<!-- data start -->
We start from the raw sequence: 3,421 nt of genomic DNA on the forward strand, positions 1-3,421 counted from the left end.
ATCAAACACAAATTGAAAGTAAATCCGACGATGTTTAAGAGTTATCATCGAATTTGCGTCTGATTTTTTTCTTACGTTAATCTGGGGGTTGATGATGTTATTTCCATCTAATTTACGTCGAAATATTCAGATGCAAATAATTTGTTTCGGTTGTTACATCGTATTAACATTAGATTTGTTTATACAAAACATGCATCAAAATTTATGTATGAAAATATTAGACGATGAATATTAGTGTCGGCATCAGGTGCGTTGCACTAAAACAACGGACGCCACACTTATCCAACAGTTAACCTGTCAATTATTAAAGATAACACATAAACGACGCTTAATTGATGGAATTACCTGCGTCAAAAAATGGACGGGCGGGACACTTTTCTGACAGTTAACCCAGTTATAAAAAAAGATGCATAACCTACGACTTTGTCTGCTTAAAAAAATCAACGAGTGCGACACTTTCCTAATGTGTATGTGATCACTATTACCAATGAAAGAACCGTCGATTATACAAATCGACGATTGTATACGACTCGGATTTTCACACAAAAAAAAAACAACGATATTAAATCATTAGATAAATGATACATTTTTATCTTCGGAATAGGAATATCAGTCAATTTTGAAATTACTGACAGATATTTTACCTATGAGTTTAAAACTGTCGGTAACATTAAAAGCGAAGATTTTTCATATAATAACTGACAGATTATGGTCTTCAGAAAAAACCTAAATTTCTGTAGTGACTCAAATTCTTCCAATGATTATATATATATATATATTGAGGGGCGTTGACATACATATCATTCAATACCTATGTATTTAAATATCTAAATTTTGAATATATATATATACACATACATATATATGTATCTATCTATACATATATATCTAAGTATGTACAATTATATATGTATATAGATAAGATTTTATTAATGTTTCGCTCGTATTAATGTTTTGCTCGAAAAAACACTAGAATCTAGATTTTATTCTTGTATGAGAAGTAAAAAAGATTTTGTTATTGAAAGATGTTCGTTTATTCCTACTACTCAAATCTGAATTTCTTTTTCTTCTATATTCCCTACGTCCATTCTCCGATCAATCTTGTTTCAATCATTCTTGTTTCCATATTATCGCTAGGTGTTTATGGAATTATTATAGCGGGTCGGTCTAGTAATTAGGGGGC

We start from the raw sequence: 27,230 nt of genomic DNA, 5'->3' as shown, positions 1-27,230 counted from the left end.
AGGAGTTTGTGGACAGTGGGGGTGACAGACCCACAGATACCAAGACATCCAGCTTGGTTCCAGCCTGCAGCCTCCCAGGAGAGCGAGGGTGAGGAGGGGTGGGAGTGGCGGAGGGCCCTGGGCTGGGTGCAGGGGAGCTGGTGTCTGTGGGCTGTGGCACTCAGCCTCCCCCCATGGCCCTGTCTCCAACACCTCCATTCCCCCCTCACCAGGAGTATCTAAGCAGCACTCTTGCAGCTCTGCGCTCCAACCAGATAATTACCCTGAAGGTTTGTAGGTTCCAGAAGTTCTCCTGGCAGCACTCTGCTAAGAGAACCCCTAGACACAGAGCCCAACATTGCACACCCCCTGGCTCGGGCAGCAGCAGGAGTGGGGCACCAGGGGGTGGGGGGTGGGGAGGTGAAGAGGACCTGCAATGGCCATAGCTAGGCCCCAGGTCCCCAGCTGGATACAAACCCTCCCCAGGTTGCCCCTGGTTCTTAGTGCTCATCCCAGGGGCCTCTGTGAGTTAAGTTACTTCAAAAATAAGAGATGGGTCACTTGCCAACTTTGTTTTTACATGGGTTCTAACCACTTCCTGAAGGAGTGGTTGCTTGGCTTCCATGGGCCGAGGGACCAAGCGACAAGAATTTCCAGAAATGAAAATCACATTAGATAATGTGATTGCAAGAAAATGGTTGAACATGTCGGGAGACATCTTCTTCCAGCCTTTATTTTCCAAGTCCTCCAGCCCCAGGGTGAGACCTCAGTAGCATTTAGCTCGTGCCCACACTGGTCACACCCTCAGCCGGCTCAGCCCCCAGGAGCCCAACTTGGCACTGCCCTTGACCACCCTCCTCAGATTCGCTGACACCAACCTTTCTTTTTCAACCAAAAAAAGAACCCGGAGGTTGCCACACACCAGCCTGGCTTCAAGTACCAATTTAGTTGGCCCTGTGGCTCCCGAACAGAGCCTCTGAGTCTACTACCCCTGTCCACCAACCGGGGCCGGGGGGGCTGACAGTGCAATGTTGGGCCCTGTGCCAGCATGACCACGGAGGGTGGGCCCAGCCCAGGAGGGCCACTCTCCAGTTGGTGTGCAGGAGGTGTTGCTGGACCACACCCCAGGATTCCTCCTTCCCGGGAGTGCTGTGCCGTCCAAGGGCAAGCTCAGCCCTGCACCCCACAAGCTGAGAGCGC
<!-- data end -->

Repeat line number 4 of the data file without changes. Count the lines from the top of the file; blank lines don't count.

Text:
AGGAGTTTGTGGACAGTGGGGGTGACAGACCCACAGATACCAAGACATCCAGCTTGGTTCCAGCCTGCAGCCTCCCAGGAGAGCGAGGGTGAGGAGGGGTGGGAGTGGCGGAGGGCCCTGGGCTGGGTGCAGGGGAGCTGGTGTCTGTGGGCTGTGGCACTCAGCCTCCCCCCATGGCCCTGTCTCCAACACCTCCATTCCCCCCTCACCAGGAGTATCTAAGCAGCACTCTTGCAGCTCTGCGCTCCAACCAGATAATTACCCTGAAGGTTTGTAGGTTCCAGAAGTTCTCCTGGCAGCACTCTGCTAAGAGAACCCCTAGACACAGAGCCCAACATTGCACACCCCCTGGCTCGGGCAGCAGCAGGAGTGGGGCACCAGGGGGTGGGGGGTGGGGAGGTGAAGAGGACCTGCAATGGCCATAGCTAGGCCCCAGGTCCCCAGCTGGATACAAACCCTCCCCAGGTTGCCCCTGGTTCTTAGTGCTCATCCCAGGGGCCTCTGTGAGTTAAGTTACTTCAAAAATAAGAGATGGGTCACTTGCCAACTTTGTTTTTACATGGGTTCTAACCACTTCCTGAAGGAGTGGTTGCTTGGCTTCCATGGGCCGAGGGACCAAGCGACAAGAATTTCCAGAAATGAAAATCACATTAGATAATGTGATTGCAAGAAAATGGTTGAACATGTCGGGAGACATCTTCTTCCAGCCTTTATTTTCCAAGTCCTCCAGCCCCAGGGTGAGACCTCAGTAGCATTTAGCTCGTGCCCACACTGGTCACACCCTCAGCCGGCTCAGCCCCCAGGAGCCCAACTTGGCACTGCCCTTGACCACCCTCCTCAGATTCGCTGACACCAACCTTTCTTTTTCAACCAAAAAAAGAACCCGGAGGTTGCCACACACCAGCCTGGCTTCAAGTACCAATTTAGTTGGCCCTGTGGCTCCCGAACAGAGCCTCTGAGTCTACTACCCCTGTCCACCAACCGGGGCCGGGGGGGCTGACAGTGCAATGTTGGGCCCTGTGCCAGCATGACCACGGAGGGTGGGCCCAGCCCAGGAGGGCCACTCTCCAGTTGGTGTGCAGGAGGTGTTGCTGGACCACACCCCAGGATTCCTCCTTCCCGGGAGTGCTGTGCCGTCCAAGGGCAAGCTCAGCCCTGCACCCCACAAGCTGAGAGCGC